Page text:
The oxide piezoelectric material of the invention can generally be easily prepared by the technique of powder metallurgy. That is, raw oxides such as PbO, TiOz, ZrO2, TeO3 and MeO(Me:Mg, Zn) are accurately weighed out in a desired ratio and thoroughly mixed, for example, in a ball mill. The raw materials may also consist of compounds convertible to oxides upon heating, such as hydroxides, carbonates and oxalates. The mixture is preheated to 600 to 900' C., and then pulverized to powders so controlled as to have a particle size of 1 to 2 microns. To said controlled powders is added a binding agent such as water or polyvinyl alcohol. After molded at a pressure of 0.5 to 2 ton/cm?, the mass is baked at a temperature of about 1000 to 1270 C. Since part of PbO, one component of the piezoelectric composition, is likely to beevaporated olf during said baking, the operation is conducted in a closed furnace. The oxide mixture is generally only required to be kept at a maximum temperature for about 0.5 to 3 hours. On both sides of the mixtures thus molded and sintered are mounted a pair of electrodes. The mass is polarized by impressing the electrodes with a DC voltage of the tield strength of 20 to 30 kv./cm. for about an hour in silicone oil at a temperature of 140 to 160 C.

It is for the following reason that the proportions of Pb(Me1/2Te1/2)O3 (Me:Mg, Zn), PbTiO3 and PbZrO3 constituting the oxide piezoelectric composition of this invention are limited as described above. Where the amount of Pb(Me1/2Te1/2)O3 increases over 50.0 mol percent, there will not be obtained a piezoelectric material for ignition having a desired 50% electro-mechanical coupling coeliicient Kas. When determination was made of the electro-mechanical coupling coefcient Kas of an oxide piezoelectric material by changing the proportions of (MezMg, Zn), PbTiO3 and PbZrOg, there was presented the tendency of FIG. 1. Where the content of (Me:Mg, Zn) fell off the range of 0.5 to 50.0 mol per cent, there was not obtained in any case a product having desired piezoelectric properties. Referring to FIG. 1, the curve (a) represents the case where Me was magnesium and the curve (b) denotes the case where Me was zinc.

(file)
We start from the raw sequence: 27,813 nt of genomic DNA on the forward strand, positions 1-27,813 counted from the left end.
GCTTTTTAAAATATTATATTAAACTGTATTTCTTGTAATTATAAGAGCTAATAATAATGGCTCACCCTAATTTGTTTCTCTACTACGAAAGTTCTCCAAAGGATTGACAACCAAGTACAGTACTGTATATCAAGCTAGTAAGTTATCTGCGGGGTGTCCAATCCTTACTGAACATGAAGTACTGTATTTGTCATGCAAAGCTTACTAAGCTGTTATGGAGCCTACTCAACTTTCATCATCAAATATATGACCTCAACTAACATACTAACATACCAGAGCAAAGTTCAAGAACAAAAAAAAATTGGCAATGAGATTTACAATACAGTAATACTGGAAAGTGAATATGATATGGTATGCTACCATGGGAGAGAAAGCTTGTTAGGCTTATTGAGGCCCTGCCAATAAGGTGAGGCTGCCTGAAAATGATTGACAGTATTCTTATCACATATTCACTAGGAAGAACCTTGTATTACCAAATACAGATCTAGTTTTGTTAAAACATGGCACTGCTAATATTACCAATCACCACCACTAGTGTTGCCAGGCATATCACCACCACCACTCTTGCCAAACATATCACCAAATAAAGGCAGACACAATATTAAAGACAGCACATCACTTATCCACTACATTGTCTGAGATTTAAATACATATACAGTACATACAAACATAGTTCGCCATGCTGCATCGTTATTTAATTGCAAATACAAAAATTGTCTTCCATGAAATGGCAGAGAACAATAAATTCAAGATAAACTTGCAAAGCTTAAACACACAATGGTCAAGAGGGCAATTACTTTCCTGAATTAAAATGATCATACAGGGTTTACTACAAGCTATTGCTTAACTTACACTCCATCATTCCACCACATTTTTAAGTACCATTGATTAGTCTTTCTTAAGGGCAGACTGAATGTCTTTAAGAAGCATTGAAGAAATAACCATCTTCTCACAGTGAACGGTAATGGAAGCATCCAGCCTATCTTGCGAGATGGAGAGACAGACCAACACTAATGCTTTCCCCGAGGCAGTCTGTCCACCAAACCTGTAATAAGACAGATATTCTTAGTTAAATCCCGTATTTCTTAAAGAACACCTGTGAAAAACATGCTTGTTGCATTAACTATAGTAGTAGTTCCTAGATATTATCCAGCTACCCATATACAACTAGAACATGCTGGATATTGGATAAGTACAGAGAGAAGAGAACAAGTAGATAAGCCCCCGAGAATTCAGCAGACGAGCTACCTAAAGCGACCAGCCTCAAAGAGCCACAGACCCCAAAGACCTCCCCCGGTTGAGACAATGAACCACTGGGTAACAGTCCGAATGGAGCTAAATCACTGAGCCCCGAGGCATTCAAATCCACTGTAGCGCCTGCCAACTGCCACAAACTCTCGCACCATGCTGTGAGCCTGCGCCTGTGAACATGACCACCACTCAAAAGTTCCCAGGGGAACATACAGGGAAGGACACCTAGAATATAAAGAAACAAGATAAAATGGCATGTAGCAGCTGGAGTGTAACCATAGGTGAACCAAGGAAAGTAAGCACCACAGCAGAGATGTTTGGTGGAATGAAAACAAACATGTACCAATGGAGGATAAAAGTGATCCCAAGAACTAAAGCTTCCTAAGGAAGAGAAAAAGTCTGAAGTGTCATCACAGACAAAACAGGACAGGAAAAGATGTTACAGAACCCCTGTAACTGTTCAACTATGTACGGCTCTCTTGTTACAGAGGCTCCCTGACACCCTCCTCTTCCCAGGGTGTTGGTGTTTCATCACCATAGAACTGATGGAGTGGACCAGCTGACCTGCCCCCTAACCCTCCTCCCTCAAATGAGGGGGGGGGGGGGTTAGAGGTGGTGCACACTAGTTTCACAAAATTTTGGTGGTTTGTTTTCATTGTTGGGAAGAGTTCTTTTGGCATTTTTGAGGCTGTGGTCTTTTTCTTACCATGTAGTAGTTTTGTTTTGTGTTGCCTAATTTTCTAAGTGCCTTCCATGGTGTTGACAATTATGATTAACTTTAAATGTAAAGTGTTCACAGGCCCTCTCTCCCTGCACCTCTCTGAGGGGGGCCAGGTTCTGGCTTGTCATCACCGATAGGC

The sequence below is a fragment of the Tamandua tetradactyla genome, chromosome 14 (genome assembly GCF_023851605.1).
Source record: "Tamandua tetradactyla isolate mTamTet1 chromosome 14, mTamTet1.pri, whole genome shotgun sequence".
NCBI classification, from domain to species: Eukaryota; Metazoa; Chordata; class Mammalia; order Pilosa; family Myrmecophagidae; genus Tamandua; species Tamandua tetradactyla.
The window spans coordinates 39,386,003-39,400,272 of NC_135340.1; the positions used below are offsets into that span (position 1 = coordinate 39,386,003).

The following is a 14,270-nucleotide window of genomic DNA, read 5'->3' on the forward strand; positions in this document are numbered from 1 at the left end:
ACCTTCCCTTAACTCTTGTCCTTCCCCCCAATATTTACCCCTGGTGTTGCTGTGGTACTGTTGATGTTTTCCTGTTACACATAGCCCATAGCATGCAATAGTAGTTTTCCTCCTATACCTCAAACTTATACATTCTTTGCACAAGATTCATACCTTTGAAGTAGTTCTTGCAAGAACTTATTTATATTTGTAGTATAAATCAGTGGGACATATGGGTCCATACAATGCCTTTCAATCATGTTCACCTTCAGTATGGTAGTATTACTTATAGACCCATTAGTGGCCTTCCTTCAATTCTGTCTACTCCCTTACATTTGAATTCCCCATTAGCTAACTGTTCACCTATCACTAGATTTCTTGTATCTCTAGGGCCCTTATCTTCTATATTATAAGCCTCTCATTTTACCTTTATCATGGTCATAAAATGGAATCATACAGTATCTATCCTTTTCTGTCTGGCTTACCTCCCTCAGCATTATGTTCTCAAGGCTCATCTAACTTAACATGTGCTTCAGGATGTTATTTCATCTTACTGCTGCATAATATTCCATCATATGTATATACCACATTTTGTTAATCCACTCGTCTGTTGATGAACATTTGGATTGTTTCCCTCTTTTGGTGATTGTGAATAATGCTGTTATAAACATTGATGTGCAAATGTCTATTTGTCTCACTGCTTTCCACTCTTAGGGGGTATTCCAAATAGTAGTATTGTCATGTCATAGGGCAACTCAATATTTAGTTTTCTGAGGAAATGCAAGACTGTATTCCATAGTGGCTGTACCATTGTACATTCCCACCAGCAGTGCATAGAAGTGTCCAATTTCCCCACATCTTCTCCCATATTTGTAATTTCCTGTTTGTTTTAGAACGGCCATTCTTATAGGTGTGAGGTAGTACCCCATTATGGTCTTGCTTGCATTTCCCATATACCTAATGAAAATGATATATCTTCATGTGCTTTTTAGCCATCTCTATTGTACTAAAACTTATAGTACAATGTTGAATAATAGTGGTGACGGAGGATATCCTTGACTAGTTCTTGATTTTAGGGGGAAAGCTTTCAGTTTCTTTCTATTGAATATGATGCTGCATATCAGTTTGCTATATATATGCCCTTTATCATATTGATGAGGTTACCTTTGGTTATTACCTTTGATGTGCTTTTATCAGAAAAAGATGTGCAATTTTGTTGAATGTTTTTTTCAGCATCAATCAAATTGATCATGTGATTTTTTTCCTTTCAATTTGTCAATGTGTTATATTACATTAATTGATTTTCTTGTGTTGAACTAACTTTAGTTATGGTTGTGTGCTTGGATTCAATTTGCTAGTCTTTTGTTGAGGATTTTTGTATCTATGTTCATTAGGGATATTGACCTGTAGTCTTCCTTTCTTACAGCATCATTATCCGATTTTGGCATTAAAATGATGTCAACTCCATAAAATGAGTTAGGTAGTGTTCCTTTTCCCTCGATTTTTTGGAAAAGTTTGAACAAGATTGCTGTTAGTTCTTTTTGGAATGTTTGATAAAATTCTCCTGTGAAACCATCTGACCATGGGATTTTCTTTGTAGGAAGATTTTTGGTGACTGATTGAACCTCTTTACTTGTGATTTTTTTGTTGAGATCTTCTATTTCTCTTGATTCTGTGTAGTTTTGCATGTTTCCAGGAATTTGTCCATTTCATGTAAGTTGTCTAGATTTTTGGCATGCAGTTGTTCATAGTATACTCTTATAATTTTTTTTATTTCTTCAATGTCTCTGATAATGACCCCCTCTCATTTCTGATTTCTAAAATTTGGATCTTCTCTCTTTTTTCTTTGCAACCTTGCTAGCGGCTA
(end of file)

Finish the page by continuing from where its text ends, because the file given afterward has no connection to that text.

The reason why the content of PbTiO3 should be defined within the range of 35.0 to 57.0 mol percent is that if said content falls to below 35 mol percent or rises above 57.0 mol perecnt, then there will not be obtained in either case a product having a large electro-mechanical coupling coeicient. For example, when a determination was made of the properties of oxide piezoelectric materials containing various proportions of PbTiO3 with the amount of Pb(Me1/2Te1/2)O3 (MezMg, Zn) xed at 10.0 mol percent there was presented the tendency of FIG. 2, in which the curve (c) represents the case of Mezmagnesium and the curve (d) the case of Mezzinc, As apparent from FIGS. 1 and 2, a smaller proportion of PbTiO3 than 35 mol percent fails to enable the resulting product to display desired piezoelectric properties. Conversely, a larger amount thereof than 57.0 mol percent similarly fails to give desired piezoelectric properties, or even if a problem with respect to said properties, is not raised a product which is quite satisfactory in respect of the stability of said properties is not obtained. Accordingly, the proportion of PbTiO3 should always be defined within the aforementioned range. On the other hand, the amount of PbZrO3, another component of the basic ternary composition Pb(Me1/2Te1 /2)O3-PbTiO3-PbZr03 is always selected from the range of 15.0 to 55.0 mol percent so as to obtain a product having desired properties. In short, the proportions of the aforesaid three components are chosen from the region indicated in hatching in the triangular4 chart of FIG. 3. Further, Pb(Me1/2Te1/2)O3 (MezMg, Zn) acts as a mineralizer to facilitate sintering, which in turn eventually reduces sintering temperature to suppress the evaporation of PbO constituting part of the piezoelectric composition, thereby finally producing a compact piezoelectric material.